Category Archives: chemicals

Adding Lithium to the Water – Brave New World

Drug Our Drinking Water

Click for Video

Why We Should Reject This

Lithium is a much more powerful substance than fluoride, with far greater potential side effects. Critics say that drugging the water is a massive infringement and equate this use of pharmaceuticals to something out of Aldous Huxley’s dystopic classic “Brave New World.”

Robert Carton, a former senior scientist for the EPA, argues that the government’s fortifying drinking water with any substance, even fluoride, violates people’s fundamental right—codified in the Nuremburg Code—to give informed consent to any medical intervention. “All ethical codes for the protection of individuals who are subject to medical procedures,” Carton wrote in the International Journal of Occupational and Environmental Health, “whether research or routine medical treatment, endorse the basic requirement for voluntary informed consent.”

Video and Info

Lithium: Suppressing “Manic-Depressive” Overwhelm and The Dangers of this Toxic Heavy Metal Substance – from Peter Breggin’s book Toxic Psychiatry

Fluoride Dangers

Professional Perspectives: Fluoride in Tap Water

Mood Controlled Water Makes Shrimp Reckless, Suicidal

Prozac Pollution Making Shrimp Reckless

There’s no happy ending for shrimp exposed to the mood-booster Prozac, according to a new study.

Remnants of antidepressant drugs flushed into waterways worldwide are altering shrimp behavior and making them easier prey, experts say.

(See “Cocaine, Spices, Hormones Found in Drinking Water.”)

To mimic conditions in the wild, scientists exposed the estuary-dwelling shrimp Echinogammarus marinus to the antidepressant fluoxetine at levels detected in average sewage-treatment waste. Fluoxetine is the key ingredient in the drugs Prozac and Sarafem.

Shrimp normally gravitate toward safe, dark corners. But when exposed to fluoxetine, the animals were five times more likely to swim toward a bright region of water, the team discovered.

“This behavior makes them much more likely to be eaten by a predator, such as a fish or bird,” said study co-author Alex Ford, a biologist at U.K.’s University of Portsmouth.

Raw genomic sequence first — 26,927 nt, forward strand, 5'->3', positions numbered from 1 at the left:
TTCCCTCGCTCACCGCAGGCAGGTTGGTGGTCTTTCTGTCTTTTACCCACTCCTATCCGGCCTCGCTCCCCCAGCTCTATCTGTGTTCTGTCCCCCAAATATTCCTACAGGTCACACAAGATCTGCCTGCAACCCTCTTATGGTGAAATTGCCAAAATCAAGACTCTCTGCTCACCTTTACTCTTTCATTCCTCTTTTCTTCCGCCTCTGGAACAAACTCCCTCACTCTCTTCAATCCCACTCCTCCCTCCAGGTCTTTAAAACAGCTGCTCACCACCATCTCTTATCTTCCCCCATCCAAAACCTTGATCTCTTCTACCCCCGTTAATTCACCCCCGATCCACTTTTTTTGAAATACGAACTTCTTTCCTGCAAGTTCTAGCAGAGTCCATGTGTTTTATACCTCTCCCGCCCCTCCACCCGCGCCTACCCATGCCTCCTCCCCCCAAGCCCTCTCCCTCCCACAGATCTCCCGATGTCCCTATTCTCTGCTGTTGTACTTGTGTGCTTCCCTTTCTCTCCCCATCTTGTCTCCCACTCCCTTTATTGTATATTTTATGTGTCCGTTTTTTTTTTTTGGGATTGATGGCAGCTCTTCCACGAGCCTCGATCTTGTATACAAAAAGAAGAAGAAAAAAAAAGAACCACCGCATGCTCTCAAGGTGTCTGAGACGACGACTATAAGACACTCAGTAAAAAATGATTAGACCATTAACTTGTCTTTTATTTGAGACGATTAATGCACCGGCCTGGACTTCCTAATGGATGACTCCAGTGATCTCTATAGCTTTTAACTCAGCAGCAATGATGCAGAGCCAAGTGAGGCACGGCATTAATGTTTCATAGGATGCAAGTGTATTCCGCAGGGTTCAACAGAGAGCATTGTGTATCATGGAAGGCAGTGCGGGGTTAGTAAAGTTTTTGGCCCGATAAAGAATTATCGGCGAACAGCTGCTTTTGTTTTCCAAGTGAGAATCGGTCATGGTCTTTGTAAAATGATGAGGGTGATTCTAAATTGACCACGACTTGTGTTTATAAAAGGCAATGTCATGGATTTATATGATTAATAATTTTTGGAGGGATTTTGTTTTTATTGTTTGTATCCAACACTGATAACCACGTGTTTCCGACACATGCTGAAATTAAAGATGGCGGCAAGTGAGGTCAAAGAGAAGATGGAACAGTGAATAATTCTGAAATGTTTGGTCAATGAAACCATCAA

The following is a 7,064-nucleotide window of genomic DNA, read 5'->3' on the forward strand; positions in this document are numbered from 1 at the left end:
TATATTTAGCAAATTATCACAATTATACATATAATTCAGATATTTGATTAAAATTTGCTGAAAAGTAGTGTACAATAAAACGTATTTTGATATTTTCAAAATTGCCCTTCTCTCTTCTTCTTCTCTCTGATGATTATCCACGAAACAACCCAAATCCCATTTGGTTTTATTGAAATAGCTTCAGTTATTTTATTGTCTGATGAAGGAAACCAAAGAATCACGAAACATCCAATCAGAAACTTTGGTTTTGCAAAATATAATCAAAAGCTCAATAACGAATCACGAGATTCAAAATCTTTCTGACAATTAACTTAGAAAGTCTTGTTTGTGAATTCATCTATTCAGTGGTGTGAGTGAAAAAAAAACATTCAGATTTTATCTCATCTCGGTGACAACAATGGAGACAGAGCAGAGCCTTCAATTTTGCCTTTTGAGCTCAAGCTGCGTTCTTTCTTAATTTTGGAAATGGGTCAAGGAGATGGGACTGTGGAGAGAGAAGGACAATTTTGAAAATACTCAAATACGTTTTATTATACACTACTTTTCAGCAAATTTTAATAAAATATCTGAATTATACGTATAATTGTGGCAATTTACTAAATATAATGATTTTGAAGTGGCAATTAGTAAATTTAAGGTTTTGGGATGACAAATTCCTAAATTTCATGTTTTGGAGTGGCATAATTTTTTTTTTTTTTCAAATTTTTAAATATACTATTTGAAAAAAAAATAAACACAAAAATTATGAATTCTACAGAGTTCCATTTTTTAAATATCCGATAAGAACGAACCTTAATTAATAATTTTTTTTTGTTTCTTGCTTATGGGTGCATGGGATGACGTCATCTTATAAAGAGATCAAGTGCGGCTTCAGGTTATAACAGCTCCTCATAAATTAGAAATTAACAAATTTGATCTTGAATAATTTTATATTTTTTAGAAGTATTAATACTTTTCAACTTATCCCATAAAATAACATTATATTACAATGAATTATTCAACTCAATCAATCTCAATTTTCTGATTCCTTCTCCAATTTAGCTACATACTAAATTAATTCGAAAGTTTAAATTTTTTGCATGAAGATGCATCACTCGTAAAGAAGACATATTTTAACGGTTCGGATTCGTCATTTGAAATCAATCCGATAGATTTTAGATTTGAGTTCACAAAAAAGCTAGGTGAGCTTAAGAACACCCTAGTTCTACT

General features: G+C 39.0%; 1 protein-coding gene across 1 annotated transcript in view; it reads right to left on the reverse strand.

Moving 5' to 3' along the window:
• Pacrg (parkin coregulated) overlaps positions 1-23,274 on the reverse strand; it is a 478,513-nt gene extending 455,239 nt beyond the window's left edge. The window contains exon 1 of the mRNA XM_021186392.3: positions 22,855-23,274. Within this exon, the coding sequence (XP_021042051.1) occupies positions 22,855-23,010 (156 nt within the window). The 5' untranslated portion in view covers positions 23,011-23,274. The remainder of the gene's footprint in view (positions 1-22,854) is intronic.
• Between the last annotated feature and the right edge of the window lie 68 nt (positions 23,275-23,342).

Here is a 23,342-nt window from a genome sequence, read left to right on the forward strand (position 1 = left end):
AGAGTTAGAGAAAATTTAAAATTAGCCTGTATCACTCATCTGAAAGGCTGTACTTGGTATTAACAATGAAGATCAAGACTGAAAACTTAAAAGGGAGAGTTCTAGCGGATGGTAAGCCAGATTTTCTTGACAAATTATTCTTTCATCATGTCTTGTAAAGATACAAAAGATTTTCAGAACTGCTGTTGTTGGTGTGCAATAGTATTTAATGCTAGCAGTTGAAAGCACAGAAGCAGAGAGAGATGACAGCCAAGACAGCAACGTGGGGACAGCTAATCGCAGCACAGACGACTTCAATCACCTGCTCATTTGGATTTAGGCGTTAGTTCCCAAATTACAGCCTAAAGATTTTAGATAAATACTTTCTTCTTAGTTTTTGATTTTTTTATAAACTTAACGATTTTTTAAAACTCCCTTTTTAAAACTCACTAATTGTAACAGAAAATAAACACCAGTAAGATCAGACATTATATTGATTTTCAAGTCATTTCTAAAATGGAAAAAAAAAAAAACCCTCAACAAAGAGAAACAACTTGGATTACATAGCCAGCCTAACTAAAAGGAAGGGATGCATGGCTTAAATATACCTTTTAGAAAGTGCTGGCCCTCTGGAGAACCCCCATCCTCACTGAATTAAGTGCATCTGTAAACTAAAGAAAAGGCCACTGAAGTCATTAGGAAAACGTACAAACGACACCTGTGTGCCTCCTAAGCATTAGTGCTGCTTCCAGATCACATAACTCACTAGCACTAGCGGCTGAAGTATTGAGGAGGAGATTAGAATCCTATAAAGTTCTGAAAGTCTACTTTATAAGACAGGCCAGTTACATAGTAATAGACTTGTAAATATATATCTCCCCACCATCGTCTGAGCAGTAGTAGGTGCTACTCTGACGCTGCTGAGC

The fluoxetine likely makes shrimp’s nerves more sensitive to serotonin, a brain chemical known to alter moods and sleep patterns, according to the study, recently published in the journal Aquatic Toxicology. Full Story

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Shrimp on Prozac are killing themselves

A study shows that drug traces in our waste can affect marine life behavior, but can crustaceans have feelings?

I have friends who are always talking about happy pigs and happy chickens — left to roam freely, eating real food instead of weird commercial food pellets, given the occasional backrub. But pity the poor shrimp! No one is raising happy shrimp … on purpose anyway. But all the Prozac we’ve been taking may be doing the work for us, and marine biologists at the University of Portsmouth in the U.K. have found that enough of the drug passes through our bodies directly into the wastewater to seriously change the behavior of shrimp who swim in it: They’re killing themselves. But do shrimp even have emotions?

Shrimp are a shy and retiring lot, living in shadows and dark crevices to hide from predators (and nurse their psychic scars?). But when they’re swimming in concentrations of Prozac (or, more specifically, the chemical fluoxetine) as those found in the water around some urban areas, they become five times as likely to swim toward light, making them easy prey. And sadly, pollutants from urban runoff are in highest concentration in river estuaries and right near the coast … which is where shrimp tend to live. Aside from the tragic irony, if shrimp populations start to collapse, it could have a serious effect on the established balance of the food chain. And most wastewater treatment plants aren’t geared toward removing residual drugs from the water. (A few years ago, scientists found fish changing sexes because of contraceptives and other chemicals in runoff.) Full Story

Agent Orange and Depleted Uraniums Atrocious Legacy

Decades On, Agent Orange Still Stalks Vietnam

Decades after the end of the Vietnam War, the country remains blighted by Agent Orange, a toxic herbicide used by US forces during the conflict. Families with disabled children are demanding more help from the US government.

Between 1962 and 1971, the United States sprayed approximately 20 million gallons of dioxin-contaminated herbicides over some 6 million acres of Vietnamese terrain. Among these was a compound known as Agent Orange, named for the orange stripe on its label (other varieties were marked with different colors but were less widely used). These chemicals wiped out forests and crops that were used by opposition forces for cover and food. In the course of this, hundreds of thousands of U.S. service personnel and millions of Vietnamese were exposed to the chemicals in the air, water, and soil and through food raised on contaminated farms. U.S. Vietnam Veterans and Agent Orange: Understanding the Impact 40 Years Later

There are of course, many Vietnam Vets who have agent orange (AO) related disabilities. I worked with homeless vets (veteran homelessness a whole other issue) with AO problems. One of the men was the father of a disabled son directly related to AO. Another had foot rot, still festering decades later.

Since Desert Storm there is a new chemical weapon that is much more damaging – depleted uranium (DU). AO is thought to last for 100 years; DU is said to last for 4.5 million. The birth defects in some DU areas are very high with unfathomable deformities.

IRAQ TO SUE US and UK OVER DEPLETED URANIUM BOMB

Pesticide Exposure and ADHD – Researcher Urges: ‘Buy Organic’

Pesticides in kids linked to ADHD
Researcher advises parents to buy organic, wash produce

Exposure to pesticides used on common kid-friendly foods — including frozen blueberries, fresh strawberries and celery — appears to boost the chances that children will be diagnosed with attention deficit hyperactivity disorder, or ADHD, new research shows.